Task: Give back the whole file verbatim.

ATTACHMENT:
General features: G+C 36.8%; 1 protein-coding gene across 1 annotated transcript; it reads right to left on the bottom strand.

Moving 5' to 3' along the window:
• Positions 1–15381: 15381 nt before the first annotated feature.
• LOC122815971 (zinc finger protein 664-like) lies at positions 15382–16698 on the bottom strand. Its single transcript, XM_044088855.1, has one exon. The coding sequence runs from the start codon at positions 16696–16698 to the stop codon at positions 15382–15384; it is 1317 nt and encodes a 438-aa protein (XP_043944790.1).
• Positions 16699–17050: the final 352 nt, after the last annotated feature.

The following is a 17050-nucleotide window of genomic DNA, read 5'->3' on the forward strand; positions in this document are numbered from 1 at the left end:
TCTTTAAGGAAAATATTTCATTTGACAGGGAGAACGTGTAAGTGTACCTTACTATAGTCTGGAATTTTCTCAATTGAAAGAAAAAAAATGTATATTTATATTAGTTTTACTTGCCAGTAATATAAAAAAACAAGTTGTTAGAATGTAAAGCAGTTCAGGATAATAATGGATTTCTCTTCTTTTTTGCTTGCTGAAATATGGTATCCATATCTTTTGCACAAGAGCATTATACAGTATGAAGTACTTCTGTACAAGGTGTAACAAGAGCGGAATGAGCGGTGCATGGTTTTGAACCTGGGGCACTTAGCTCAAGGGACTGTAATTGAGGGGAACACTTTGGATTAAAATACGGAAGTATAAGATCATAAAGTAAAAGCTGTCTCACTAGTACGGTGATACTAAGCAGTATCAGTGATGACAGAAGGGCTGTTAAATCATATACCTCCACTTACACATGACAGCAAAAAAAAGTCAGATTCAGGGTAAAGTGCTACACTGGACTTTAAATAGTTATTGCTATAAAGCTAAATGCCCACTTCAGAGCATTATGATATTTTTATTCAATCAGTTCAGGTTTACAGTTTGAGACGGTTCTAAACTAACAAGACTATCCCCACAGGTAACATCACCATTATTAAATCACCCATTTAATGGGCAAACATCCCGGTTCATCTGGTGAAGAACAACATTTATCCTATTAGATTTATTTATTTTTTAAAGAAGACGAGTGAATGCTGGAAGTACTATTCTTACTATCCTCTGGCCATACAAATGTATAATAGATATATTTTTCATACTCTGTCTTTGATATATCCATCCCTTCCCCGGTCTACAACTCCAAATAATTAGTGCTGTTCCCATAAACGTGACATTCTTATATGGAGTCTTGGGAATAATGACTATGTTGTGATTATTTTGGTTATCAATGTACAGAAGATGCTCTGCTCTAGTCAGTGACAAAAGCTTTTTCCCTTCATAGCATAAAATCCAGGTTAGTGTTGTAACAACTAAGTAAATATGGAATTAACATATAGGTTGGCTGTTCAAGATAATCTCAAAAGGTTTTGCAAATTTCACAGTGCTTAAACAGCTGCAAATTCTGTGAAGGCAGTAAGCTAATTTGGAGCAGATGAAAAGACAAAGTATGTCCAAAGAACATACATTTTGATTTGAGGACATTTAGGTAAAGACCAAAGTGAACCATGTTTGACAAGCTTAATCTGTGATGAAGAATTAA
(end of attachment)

General features: G+C 36.8%; 1 protein-coding gene across 1 annotated transcript; it reads right to left on the bottom strand.

Moving 5' to 3' along the window:
• Positions 1–15381: 15381 nt before the first annotated feature.
• LOC122815971 (zinc finger protein 664-like) lies at positions 15382–16698 on the bottom strand. Its single transcript, XM_044088855.1, has one exon. The coding sequence runs from the start codon at positions 16696–16698 to the stop codon at positions 15382–15384; it is 1317 nt and encodes a 438-aa protein (XP_043944790.1).
• Positions 16699–17050: the final 352 nt, after the last annotated feature.

The following is a 17050-nucleotide window of genomic DNA, read 5'->3' on the forward strand; positions in this document are numbered from 1 at the left end:
TCTTTAAGGAAAATATTTCATTTGACAGGGAGAACGTGTAAGTGTACCTTACTATAGTCTGGAATTTTCTCAATTGAAAGAAAAAAAATGTATATTTATATTAGTTTTACTTGCCAGTAATATAAAAAAACAAGTTGTTAGAATGTAAAGCAGTTCAGGATAATAATGGATTTCTCTTCTTTTTTGCTTGCTGAAATATGGTATCCATATCTTTTGCACAAGAGCATTATACAGTATGAAGTACTTCTGTACAAGGTGTAACAAGAGCGGAATGAGCGGTGCATGGTTTTGAACCTGGGGCACTTAGCTCAAGGGACTGTAATTGAGGGGAACACTTTGGATTAAAATACGGAAGTATAAGATCATAAAGTAAAAGCTGTCTCACTAGTACGGTGATACTAAGCAGTATCAGTGATGACAGAAGGGCTGTTAAATCATATACCTCCACTTACACATGACAGCAAAAAAAAGTCAGATTCAGGGTAAAGTGCTACACTGGACTTTAAATAGTTATTGCTATAAAGCTAAATGCCCACTTCAGAGCATTATGATATTTTTATTCAATCAGTTCAGGTTTACAGTTTGAGACGGTTCTAAACTAACAAGACTATCCCCACAGGTAACATCACCATTATTAAATCACCCATTTAATGGGCAAACATCCCGGTTCATCTGGTGAAGAACAACATTTATCCTATTAGATTTATTTATTTTTTAAAGAAGACGAGTGAATGCTGGAAGTACTATTCTTACTATCCTCTGGCCATACAAATGTATAATAGATATATTTTTCATACTCTGTCTTTGATATATCCATCCCTTCCCCGGTCTACAACTCCAAATAATTAGTGCTGTTCCCATAAACGTGACATTCTTATATGGAGTCTTGGGAATAATGACTATGTTGTGATTATTTTGGTTATCAATGTACAGAAGATGCTCTGCTCTAGTCAGTGACAAAAGCTTTTTCCCTTCATAGCATAAAATCCAGGTTAGTGTTGTAACAACTAAGTAAATATGGAATTAACATATAGGTTGGCTGTTCAAGATAATCTCAAAAGGTTTTGCAAATTTCACAGTGCTTAAACAGCTGCAAATTCTGTGAAGGCAGTAAGCTAATTTGGAGCAGATGAAAAGACAAAGTATGTCCAAAGAACATACATTTTGATTTGAGGACATTTAGGTAAAGACCAAAGTGAACCATGTTTGACAAGCTTAATCTGTGATGAAGAATTAA